This supplementary survey map from Gwyn’s report indicates the proposed expansion route of the U.I.C. and the new regions it would serve
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(Utah State University, Merrill-Cazier Library, Special Collections & Archives, General Book Collection 625.1 G996, Map 2)

In 1928 J. G. Gwyn, an engineering surveyor hired by the Utah-Idaho Railroad Company, submitted a survey report consisting of eighty-seven pages of information regarding the costs, benefits, opportunities, and obstacles of extending the U.I.C. lines from Brigham City into Idaho, through the Kelton Pass, ending with the Gooding area near Bliss and Mountain Home. Gwyn believed that a railroad line in the Snake River region would provide access to new agricultural areas and eventually provide means for connecting Ogden and Logan with Boise.[7] In the concluding pages, Gwyn describes an estimated amount of revenue that the U.I.C. might expect from this line, the expenses of maintaining the line, and his recommendations of action that the company should take regarding the prospective expansion.[8]Seemingly an unusually favorable opportunity is presented to construct a branch line which will almost or quite maintain itself from time of completion and become of immediate and permanent value both to The Utah Idaho Central Railroad and its connections . . . It is therefore recommended that an application be made as promptly to the Interstate Commerce Commission for its permission to construct the line as the affairs of the company will permit.”[9] In 1932 the company expended $4,754 on engineering expenses related to the survey work provided by Gwyn. Despite the optimism and seeming opportunities and benefits of expanding the lines, no such extensions were undertaken by the U.I.C.[10] The effects of the Great Depression ended the optimism and permanently undermined the growth and operation of the Utah-Idaho Central Railroad.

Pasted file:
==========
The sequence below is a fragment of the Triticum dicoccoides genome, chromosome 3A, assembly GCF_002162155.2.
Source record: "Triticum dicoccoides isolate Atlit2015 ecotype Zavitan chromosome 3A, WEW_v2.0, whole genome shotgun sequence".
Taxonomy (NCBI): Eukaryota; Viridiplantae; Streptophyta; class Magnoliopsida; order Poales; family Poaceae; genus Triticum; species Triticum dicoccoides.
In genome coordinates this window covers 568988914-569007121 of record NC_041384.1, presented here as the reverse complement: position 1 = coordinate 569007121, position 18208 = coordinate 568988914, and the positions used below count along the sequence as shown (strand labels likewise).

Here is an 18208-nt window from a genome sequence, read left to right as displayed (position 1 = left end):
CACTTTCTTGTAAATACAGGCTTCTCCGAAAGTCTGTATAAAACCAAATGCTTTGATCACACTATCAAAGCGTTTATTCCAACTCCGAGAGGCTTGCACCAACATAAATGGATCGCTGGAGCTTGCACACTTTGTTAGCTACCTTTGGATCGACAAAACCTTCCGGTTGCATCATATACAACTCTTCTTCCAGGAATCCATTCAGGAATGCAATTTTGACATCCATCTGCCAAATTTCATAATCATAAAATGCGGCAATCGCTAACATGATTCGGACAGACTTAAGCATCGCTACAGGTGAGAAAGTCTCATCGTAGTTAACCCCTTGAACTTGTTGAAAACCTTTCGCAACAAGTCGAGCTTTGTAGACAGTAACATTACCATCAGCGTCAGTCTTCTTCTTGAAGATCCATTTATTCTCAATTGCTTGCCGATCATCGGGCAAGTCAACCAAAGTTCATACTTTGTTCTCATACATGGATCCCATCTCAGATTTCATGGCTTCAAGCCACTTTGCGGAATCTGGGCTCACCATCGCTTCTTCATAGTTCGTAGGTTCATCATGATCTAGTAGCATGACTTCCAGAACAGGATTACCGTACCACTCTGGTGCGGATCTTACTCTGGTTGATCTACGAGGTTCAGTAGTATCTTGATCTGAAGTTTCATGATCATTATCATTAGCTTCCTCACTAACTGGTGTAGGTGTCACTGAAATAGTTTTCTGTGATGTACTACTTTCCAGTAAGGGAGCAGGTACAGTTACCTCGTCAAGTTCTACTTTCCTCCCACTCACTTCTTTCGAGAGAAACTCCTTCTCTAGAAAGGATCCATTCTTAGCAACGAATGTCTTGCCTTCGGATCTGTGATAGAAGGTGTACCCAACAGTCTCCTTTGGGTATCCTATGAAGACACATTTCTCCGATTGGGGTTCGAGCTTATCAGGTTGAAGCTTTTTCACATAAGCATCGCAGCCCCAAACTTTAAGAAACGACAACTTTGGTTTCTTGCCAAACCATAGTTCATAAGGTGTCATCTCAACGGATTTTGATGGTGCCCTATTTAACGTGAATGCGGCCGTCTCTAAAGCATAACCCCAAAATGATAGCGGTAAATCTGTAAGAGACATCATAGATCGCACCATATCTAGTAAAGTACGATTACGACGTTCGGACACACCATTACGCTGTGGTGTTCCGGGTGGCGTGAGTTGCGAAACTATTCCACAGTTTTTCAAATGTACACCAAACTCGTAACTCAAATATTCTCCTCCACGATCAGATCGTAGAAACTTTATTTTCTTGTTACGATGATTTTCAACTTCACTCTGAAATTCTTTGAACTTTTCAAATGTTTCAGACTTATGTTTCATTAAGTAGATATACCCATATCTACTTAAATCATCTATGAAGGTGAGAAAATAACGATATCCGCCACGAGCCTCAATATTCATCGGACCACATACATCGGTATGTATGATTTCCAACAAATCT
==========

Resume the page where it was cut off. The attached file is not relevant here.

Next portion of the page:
Additional Samples of J. G. Gwyn’s Survey Report

[1] Shaw, 3.
[2] It should be noted that the Ogden Canyon streetcar line was specifically identified as a root cause of the company’s financial problems in 1920. This is one reason explaining why some economic historians refer to the construction of this line as one of David Eccles’s few business mistakes (Sorensen, A Corporate and Financial History of the Utah Idaho Central Railroad, 40).
[3] Sorensen, “The Utah Idaho Central Railroad,” 149–150.
[4] Swett, 77.
[5] According to Investopedia, an organization committed to financial education: “Receivership is a step in which a trustee is legally appointed to act as the custodian of a company’s assets or business operations. It’s typically invoked during legal proceedings, with the goal of returning the company to a profitable state and thereby avoiding bankruptcy. Typically appointed by a bankruptcy court, creditor, or governing body, the receiver is usually given the ultimate decision-making power over company assets, including the authority to cease dividend or applicable interest payments. The company’s directors remain as material contributors, but their authority is limited” (Carla Tardi, “Receivership,” Investopedia, accessed December 2019, https://www.investopedia.com/terms/r/receivership.asp).
[6] Sorensen, 150.
[7] J. G. Gwyn, Reconnaissance Report, March 1928. Reproduction (Logan, Utah: Utah State University Special Collections & Archives, 2008).
[8] Gwyn, 85–87.
[9] Gwyn, 85–87.
[10] Sorensen, 151.